Selling the drama: Artistes ask for their theatre back

Say Nishtar Hall now used for political gatherings, want chance to revive performing arts

Hidayat Khan February 22, 2016
Artists hold banners thanking the provincial government. PHOTO ONLINE


Senior artistes of Khyber-Pakhtunkhwa demanded the provincial government give them the independence to produce plays and organise other cultural activities at the only theatre in Peshawar – Nishtar Hall. Their objective is to revive such activity in K-P, they said at Peshawar Press Club on Monday.

“In other parts of the world, it is artistes who run theatres and not government bureaucrats,” Aman Khan said.  Aman has been working in the Pashto and Urdu film industry for the last 45 years.

“Give the Nishtar Hall back to us and we will make it profitable.” He said even though they take stipends from the government, artistes can help the hall make a profit. He added independent theatre would not only promote new talent, but serve the cause of arts and culture.

Grateful for the help

Dozens of senior artistes, including Tariq Jamal, Javed Babar, Jamil Babar, Waseema Khan, Ismail Shahid, Gulrez Tabasum, Iftkhar Qaiser and others were at the news conference. They thanked the K-P government for the monthly honorarium of Rs30,000 each to 500 artistes and the announcement of an endowment fund by Chief Minister Pervez Khattak. They also appreciated that the government had taken such steps for the welfare of actors, singers, poets and musical instrument makers for the first time in the country’s history.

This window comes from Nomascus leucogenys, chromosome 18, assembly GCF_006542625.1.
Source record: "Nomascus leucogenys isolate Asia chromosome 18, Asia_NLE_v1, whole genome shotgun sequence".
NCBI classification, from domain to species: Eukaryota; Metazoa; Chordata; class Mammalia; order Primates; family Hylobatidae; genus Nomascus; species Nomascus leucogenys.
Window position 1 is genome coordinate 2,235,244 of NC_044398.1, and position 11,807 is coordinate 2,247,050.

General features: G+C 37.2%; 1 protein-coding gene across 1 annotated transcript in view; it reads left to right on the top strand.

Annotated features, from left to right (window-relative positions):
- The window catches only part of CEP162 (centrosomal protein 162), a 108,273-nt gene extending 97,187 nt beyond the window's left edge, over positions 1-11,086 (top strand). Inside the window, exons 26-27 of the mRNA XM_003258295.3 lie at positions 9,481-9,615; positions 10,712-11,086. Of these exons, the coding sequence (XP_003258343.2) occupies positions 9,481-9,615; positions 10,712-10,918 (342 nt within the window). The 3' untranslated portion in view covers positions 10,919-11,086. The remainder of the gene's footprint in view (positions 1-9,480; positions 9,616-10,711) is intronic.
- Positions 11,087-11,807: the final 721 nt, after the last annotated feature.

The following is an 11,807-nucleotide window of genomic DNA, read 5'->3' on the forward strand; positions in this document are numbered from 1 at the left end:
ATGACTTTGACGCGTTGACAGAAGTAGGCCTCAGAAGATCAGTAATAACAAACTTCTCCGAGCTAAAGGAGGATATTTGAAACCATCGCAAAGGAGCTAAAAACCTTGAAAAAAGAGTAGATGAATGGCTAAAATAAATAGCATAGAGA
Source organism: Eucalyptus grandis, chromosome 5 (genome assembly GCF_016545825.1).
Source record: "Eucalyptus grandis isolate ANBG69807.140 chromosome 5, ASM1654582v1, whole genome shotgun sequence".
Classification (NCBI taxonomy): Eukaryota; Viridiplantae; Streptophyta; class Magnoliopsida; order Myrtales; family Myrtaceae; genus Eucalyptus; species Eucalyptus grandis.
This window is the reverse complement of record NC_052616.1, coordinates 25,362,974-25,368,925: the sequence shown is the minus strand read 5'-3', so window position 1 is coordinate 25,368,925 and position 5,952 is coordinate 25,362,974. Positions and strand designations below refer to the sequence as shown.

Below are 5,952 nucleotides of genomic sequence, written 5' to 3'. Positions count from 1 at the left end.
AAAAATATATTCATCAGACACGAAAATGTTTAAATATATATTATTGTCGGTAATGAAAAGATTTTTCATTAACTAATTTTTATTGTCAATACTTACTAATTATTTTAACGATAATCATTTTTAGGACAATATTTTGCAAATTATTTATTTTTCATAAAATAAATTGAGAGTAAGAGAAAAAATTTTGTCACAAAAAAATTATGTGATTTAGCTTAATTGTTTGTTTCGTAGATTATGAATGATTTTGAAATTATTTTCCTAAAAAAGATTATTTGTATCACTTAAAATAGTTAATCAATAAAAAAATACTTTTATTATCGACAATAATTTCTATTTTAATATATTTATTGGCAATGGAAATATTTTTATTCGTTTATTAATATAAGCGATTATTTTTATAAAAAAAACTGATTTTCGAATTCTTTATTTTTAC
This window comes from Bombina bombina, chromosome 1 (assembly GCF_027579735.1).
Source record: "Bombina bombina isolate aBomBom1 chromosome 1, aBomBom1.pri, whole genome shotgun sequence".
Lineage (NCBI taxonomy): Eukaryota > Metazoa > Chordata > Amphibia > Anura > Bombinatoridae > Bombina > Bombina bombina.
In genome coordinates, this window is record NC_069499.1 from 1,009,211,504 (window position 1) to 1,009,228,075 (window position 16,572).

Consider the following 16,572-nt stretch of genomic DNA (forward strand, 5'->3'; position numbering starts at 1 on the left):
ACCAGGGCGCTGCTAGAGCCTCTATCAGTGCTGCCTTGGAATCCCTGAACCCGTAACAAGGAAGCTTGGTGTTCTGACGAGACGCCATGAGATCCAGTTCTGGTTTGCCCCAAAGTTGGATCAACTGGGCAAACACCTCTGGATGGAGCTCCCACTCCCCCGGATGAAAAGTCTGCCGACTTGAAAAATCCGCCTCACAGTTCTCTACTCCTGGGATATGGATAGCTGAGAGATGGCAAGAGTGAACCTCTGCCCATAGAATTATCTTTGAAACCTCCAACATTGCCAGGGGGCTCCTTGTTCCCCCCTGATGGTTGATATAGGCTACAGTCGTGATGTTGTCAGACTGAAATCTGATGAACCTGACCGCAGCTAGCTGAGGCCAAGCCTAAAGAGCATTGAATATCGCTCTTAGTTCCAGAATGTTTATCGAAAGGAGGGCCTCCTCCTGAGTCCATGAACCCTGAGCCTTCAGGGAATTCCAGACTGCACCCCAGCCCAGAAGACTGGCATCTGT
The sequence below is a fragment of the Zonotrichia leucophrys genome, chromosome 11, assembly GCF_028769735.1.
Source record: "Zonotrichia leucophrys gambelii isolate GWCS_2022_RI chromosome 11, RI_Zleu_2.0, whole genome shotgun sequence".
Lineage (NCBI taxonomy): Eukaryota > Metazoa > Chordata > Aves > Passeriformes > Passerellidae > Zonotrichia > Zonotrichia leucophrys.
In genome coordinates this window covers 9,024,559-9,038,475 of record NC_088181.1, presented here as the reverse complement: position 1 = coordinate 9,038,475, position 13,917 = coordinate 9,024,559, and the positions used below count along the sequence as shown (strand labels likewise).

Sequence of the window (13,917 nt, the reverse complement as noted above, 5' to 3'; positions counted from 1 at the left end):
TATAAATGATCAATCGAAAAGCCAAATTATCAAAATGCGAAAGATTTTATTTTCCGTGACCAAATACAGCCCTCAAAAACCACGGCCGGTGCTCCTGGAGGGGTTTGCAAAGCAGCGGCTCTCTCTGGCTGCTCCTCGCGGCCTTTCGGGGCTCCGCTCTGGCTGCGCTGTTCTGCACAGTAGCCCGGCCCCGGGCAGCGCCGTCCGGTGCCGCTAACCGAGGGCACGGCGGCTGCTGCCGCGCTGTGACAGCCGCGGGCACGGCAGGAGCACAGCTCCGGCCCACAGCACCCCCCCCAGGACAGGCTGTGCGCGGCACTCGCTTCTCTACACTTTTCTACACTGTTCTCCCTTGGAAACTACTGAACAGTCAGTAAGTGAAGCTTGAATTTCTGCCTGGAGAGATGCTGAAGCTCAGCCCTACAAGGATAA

Aman asked authorities to expand the programme and include more artistes as some of them were still protesting over being ignored.

A slow death

Citing the example of Al Hamra Arts Council, a theatre in Lahore, he said actors, directors and musicians can also work independently and produce quality work. He pointed out Nishtar Hall was now mainly associated with political gatherings than arts and culture.

“Monthly stipends are not the solution; practical steps are needed to support artistes and revive cultural activities in the province.” According to Ishrat Abbas, a senior drama artist, “We should be given a free hand to arrange cultural activities.” Government supervision and support was always required to meet the changing requirements of the entertainment industry, Abbas added.

Abbas maintained  there were independent theatres providing quality entertainment before Partition. However, arts and culture later fell directly under government and this led to entertainment dying a slow death.

Street theatre

Pashto film industry legend and senior filmmaker Lala Sardar Khan urged the younger generation to help promote street theatre. He said it would not only serve as a platform for upcoming performers, but would also pave the way for positive social change.

He was speaking as chief guest at a certificate distribution ceremony of a theatre training workshop on Sunday in Khazana village. The event was organised by Revival of Indigenous Cultural Heritage (RICH), a project of the culture department. Lala Sardar directed and produced dozens of films in the earlier days of Pashto cinema. “I have devoted 40 years of my active life to the Pashto film industry,” he said. “Our emphasis was to have an effective storyline, powerful script and quality performance unlike present times when Pashto cinema is being used wrongly to promote violence and vulgarity.”

During the workshop, youngsters were taught different techniques and ways to utilise theatre to bring about positive social change.

Published in The Express Tribune, February 23rd,  2016.


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